U.K. Stocks Drop as U.S. Jobs Report Misses Estimates
The FTSE 100 Index (UKX) lost 30 points, or 0.5 percent, to 5,662.63 at the close in London. The gauge has still added 1.7 percent this week, its biggest weekly gain since the beginning of June as the Bank of England increased its bond-buying program and surveys of manufacturing in economies from China to the euro area beat economists’ estimates. The broader FTSE All-Share Index also dropped 0.5 percent today, while Ireland’s ISEQ Index slipped 1.6 percent.
“The U.S. numbers are disappointing, not just at the headline level, but also at the private employment level,” said Gerard Lane, a strategist at Shore Capital Group Ltd. in Liverpool, England. “The news is not bad enough to lead to quantitative easing, and it’s not good news.”
A U.S. Labor Department report today showed that employers in the world’s largest economy hired fewer workers in June than economists had forecast. Payrolls rose 80,000 last month after increasing a revised 77,000 in May, the release showed. Economists had projected a 100,000 gain, according to the median estimate in a Bloomberg News survey. The unemployment rate remained at 8.2 percent.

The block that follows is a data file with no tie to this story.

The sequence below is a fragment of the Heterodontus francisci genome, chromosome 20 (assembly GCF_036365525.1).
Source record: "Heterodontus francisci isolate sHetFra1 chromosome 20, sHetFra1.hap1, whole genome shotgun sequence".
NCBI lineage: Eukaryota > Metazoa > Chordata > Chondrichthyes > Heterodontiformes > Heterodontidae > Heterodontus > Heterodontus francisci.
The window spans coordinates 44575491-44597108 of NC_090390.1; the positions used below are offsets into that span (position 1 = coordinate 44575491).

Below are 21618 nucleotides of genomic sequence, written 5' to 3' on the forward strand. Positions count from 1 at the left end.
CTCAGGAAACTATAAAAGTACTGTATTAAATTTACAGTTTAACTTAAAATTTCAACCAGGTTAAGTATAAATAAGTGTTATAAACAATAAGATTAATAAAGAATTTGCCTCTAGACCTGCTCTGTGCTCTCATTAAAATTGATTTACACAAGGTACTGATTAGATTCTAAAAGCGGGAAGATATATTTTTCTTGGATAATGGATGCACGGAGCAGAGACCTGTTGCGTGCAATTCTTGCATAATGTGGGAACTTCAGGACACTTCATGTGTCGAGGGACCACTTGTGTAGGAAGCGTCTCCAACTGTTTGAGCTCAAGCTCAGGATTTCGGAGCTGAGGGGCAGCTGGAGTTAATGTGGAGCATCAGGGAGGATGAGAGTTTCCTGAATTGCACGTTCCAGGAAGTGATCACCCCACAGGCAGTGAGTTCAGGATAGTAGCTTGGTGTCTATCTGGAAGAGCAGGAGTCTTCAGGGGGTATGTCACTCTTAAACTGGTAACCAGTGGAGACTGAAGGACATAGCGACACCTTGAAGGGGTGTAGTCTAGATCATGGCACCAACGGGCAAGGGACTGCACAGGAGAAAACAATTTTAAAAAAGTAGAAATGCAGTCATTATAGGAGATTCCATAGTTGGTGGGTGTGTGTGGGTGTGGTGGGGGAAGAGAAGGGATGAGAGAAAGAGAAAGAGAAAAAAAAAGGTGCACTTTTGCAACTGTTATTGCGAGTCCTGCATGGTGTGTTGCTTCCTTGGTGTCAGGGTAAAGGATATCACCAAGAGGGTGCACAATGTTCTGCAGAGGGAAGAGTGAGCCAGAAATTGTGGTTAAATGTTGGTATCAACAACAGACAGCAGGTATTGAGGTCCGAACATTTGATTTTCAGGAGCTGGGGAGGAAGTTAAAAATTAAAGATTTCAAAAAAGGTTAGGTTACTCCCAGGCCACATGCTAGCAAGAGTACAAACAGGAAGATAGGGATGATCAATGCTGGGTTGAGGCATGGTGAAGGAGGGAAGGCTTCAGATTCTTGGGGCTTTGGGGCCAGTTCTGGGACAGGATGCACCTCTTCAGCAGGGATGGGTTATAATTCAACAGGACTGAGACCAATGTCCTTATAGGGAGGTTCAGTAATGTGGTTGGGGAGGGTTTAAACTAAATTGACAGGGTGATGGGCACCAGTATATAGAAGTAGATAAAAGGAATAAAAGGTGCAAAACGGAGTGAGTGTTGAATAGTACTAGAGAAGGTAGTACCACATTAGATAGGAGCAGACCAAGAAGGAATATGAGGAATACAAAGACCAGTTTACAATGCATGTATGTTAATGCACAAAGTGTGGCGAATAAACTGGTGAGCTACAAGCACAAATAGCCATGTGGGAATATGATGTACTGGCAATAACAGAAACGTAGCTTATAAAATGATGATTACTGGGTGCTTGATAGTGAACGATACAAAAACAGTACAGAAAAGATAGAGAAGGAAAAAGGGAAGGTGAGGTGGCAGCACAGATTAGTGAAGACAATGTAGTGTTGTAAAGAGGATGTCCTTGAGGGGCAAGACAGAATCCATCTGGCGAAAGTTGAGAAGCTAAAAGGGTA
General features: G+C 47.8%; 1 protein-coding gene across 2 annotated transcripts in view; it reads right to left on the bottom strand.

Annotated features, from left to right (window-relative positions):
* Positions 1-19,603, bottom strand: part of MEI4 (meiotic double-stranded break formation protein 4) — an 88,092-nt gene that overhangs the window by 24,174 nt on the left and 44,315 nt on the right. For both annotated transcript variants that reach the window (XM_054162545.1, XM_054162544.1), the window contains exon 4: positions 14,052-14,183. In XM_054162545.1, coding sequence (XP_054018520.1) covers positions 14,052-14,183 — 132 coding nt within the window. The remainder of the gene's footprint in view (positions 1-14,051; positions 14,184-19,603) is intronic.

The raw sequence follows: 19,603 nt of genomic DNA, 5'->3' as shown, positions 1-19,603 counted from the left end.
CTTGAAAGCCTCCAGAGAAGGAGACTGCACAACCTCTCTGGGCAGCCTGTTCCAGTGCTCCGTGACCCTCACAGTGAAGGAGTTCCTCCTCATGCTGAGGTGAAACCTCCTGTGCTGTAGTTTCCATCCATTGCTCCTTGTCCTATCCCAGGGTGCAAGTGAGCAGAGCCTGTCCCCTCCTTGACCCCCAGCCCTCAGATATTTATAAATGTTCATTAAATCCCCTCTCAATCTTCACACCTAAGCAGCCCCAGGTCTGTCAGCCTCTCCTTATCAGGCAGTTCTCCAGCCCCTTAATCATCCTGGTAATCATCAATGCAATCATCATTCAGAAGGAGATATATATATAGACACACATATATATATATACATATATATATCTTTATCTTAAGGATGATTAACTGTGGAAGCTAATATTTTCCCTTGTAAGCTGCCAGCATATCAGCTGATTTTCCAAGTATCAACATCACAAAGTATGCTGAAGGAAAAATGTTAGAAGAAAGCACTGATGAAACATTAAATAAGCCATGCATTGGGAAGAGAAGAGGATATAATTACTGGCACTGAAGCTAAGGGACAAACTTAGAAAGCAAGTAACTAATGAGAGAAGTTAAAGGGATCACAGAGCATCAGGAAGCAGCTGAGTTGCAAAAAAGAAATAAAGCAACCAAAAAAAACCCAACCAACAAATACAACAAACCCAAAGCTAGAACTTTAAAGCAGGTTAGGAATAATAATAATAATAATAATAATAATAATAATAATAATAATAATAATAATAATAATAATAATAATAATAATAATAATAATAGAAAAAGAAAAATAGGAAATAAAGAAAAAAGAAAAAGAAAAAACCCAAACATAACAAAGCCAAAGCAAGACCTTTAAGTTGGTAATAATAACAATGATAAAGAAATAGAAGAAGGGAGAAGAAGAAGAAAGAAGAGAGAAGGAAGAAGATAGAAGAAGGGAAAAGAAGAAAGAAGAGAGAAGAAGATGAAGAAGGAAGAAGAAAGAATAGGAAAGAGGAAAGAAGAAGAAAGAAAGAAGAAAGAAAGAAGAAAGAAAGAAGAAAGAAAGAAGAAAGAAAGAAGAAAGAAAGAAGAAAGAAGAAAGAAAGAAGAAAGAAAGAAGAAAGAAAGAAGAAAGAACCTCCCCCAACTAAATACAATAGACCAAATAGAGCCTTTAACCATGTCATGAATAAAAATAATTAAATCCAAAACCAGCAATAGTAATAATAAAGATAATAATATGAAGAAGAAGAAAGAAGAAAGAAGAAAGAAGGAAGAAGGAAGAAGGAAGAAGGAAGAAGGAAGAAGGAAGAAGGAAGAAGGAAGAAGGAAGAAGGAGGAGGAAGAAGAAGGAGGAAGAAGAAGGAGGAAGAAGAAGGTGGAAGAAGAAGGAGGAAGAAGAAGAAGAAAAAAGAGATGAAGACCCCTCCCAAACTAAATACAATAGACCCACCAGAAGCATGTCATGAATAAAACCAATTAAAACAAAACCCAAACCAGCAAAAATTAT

German industrial output increased 1.6 percent in May, according to a report from the country’s Economy Ministry in Berlin. Economists had forecast production would climb 0.2 percent. The measure dropped 2.1 percent in April.
In Spain, a report from the National Statistics Institute in Madrid showed that industrial production dropped for a ninth month in May, slumping 6.1 percent from a year earlier. The average estimate of seven economists surveyed by Bloomberg had called for an 8.1 percent contraction.
A gauge of mining shares listed on the FTSE 350 Index dropped 2.2 percent today. Rio Tinto, the world’s third-biggest commodity producer, lost 2.8 percent to 3,069 pence and Petropavlovsk Plc (POG) slipped 3.9 percent to 458.8 pence.
Marks & Spencer Plc declined 3.4 percent to 318 pence after the Financial Times said the clothing retailer will report its worst quarterly trading in three years.
Aviva rose 1.2 percent to 288 pence after the U.K.’s second-biggest insurer by market value sold 37 million shares in Delta Lloyd. The company originally planned to sell 25 million. It increased the size of the sale because of greater-than- expected demanded from investors.
Centrica Plc (CNA) gained 1.2 percent to 319.1 pence after winning approval for a 580-megawatt wind farm off the coast of Lincolnshire and north Norfolk.
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